Happy February, Everyone!
Spring is (prematurely) here and our almond, peach, nectarine, pear trees are in bloom. They’re pretty!
We’re switching back to this blog after realizing that we’d like to share many events that are happening but they’re not specific to the Mungan book. So here we are again!
We started the year with a presentation + talk with Dr. Robyn Rodriguez through her Liberation School and in collaboration with the Bulosan Center for Filipino Studies at UC Davis. Titled “Decolonizing Children’s Publishing”, my presentation launched the Liberation School’s series of talks tackling relevant issues in our Fil-Am community, especially those that focus on our collective liberation. It was so exhilarating to be with people who are all working in solidarity for our Fil-Am community’s well-being!
At the end of January, fellow children’s bookmaker and historian, Kirby Araullo, who also provided the baybayin scripts for our Jack & Agyu book, hosted a fundraising online event to benefit those affected by Typhoon Odette (aka Typhoon Rai) last December. The typhoon took a lot of lives, homes, and properties, especially in the Visayas regions. We started out by talking about water deities in the Philippines but then veered into community-based publishing and its challenges and joys. I hope it was informative for those who tuned in!
In February, a fellow teaching artist whom I met last year at the Cazadero Performing Arts Camp connected with me to create a music-focused curriculum that includes Jack & Agyu. Ami Molinelli, founder of Music Is First, works with the San Francisco School District and understands that there are many Fil-Am kids in the district who would enjoy our book/s. We’re so excited about this!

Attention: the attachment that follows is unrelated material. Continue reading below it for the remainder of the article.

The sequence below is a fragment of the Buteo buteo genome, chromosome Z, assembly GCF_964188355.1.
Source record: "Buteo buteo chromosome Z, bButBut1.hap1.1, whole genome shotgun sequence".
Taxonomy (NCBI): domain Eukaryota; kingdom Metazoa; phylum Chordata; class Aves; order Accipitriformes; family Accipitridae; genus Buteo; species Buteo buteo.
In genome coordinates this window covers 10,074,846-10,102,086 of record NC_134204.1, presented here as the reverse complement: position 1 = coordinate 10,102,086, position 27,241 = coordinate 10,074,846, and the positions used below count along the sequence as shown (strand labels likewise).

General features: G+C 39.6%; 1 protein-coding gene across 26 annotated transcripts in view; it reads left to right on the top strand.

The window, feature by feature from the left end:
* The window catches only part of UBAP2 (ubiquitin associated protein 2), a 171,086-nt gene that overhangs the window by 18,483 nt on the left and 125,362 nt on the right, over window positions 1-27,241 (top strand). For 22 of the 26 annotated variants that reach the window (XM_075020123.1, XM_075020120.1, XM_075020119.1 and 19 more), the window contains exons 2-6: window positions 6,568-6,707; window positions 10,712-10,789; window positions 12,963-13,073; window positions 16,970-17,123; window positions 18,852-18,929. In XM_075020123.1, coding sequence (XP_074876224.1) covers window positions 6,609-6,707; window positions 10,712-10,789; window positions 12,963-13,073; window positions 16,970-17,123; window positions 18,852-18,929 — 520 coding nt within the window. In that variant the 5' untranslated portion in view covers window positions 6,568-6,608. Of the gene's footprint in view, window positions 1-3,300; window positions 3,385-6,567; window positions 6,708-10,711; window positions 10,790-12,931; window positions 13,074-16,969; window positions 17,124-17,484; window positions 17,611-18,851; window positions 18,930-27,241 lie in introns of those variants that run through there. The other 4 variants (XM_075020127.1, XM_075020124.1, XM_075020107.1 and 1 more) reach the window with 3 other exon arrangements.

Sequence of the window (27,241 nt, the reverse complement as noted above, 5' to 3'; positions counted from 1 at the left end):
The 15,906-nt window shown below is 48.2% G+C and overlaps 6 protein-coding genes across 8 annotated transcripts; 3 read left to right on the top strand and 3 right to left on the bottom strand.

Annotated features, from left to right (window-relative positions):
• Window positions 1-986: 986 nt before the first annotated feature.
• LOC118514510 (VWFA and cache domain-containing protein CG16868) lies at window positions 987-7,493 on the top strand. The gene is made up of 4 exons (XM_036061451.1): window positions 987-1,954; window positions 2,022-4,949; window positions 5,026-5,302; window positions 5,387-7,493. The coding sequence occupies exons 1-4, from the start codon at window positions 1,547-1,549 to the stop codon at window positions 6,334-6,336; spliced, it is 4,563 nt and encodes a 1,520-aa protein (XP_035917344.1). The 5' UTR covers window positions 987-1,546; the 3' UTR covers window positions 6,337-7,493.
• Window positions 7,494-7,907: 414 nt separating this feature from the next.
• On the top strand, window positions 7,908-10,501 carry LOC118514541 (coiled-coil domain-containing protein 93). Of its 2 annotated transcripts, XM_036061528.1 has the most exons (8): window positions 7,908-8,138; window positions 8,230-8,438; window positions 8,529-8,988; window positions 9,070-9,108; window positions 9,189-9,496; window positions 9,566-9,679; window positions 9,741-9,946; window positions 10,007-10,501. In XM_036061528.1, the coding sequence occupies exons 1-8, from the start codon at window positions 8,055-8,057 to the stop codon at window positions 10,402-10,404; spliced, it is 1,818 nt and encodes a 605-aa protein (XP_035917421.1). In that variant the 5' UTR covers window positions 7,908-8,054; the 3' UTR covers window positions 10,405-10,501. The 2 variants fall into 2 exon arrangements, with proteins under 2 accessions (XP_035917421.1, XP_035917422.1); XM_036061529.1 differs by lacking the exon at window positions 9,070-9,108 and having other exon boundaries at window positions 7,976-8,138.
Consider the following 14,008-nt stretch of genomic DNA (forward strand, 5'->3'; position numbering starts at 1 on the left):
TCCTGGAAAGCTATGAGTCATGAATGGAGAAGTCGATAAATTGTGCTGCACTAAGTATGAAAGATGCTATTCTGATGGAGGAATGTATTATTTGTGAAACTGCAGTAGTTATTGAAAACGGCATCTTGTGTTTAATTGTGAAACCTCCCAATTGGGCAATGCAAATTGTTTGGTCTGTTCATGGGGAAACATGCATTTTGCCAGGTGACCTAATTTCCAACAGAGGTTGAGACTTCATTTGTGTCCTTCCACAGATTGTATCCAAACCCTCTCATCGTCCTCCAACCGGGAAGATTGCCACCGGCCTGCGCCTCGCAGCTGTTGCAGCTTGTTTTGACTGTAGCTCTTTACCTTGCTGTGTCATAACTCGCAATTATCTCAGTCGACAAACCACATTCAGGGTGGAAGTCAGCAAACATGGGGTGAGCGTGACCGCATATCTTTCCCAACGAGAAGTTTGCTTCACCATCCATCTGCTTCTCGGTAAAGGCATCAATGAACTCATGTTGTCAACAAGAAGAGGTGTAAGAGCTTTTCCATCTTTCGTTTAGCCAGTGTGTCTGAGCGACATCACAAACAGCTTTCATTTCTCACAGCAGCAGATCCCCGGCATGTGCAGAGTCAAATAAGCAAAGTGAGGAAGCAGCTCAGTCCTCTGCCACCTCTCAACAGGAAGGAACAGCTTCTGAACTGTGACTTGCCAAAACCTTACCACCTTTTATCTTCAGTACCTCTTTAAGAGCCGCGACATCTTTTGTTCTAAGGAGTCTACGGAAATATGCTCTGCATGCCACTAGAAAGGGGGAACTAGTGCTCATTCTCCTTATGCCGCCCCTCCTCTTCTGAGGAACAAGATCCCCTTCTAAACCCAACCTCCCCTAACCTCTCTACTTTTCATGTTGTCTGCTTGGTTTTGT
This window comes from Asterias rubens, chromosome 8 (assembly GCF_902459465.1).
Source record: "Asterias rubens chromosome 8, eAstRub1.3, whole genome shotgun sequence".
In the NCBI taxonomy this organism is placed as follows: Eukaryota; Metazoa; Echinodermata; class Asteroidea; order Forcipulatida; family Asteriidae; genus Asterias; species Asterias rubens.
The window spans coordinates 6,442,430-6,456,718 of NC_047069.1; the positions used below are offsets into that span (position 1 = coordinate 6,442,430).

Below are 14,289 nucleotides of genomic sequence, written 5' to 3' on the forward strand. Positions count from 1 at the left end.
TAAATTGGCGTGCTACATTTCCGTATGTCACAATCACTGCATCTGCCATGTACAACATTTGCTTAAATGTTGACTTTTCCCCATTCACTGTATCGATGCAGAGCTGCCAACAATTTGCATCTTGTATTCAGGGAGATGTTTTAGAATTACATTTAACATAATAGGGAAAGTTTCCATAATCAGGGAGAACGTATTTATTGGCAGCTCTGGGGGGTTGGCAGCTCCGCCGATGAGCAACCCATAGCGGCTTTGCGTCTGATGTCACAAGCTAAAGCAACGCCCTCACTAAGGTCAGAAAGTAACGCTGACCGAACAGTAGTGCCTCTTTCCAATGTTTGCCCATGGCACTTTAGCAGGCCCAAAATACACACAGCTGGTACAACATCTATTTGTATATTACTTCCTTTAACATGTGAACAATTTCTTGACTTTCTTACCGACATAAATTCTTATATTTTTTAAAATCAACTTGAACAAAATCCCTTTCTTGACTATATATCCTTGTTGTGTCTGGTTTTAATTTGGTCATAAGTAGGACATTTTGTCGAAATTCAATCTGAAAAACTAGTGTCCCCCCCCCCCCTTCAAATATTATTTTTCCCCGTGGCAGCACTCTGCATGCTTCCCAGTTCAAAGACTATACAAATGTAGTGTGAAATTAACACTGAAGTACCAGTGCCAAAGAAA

Just last week, I was also part of a virtual story hour hosted by the Filipino American Educators Association of California. Three other Fil-Am children’s books writers read with me: Gayle Romasanta, Conrad Benedicto, Robin Aquilizan. It was totally motivating to hear them and their inspirations and processes. The participants asked all sorts of good questions, from the craft of writing to the discipline of writing and the industry challenges. Thank you for the opportunity to engage with the community, FAEAC and Tracie Noriega!
This year, the press is branching out to publishing anthologies! Our first, Rooted in Practice: Pinays In Law, gathers first person narratives from those who identify as Pinays in law, whether as attorneys, paralegals, law students, JD holders, or however way that may be interpreted by the participating writer. We are collaborating with Pinay Powerhouse, a collective of Pinay attorneys across the United States. Through Pinay Powerhouse, Union Bank is sponsoring this anthology. Additionally, Philippine American Writers and Artists (PAWA) and the Bulosan Center for Filipino Studies at UC Davis are collaborating with us. We hope this is only the beginning of more anthologies and readers in the future! Pinay Powerhouse will be hosting a reading event this March 12 to celebrate the submissions we have so far and to solicit more entries for the final reader that’s slated to come out in August 2022 during the 5th Pinay Powerhouse Conference in Seattle. Here’s a flyer for the event. (Illustration Credit: Angel Trazo)
Finally, for our Mungan Update, we are so pleased to let you know that we now have initial studies for the characters, including the siblings and the mamas. It’s so exciting to see them slowly come to life on the pages! Here are the initial sketches for Ate and Kuya and manghud. Please see our Mungan website for more updates and thoughts on the process for this book.
We hope you continue to support us! Thank you!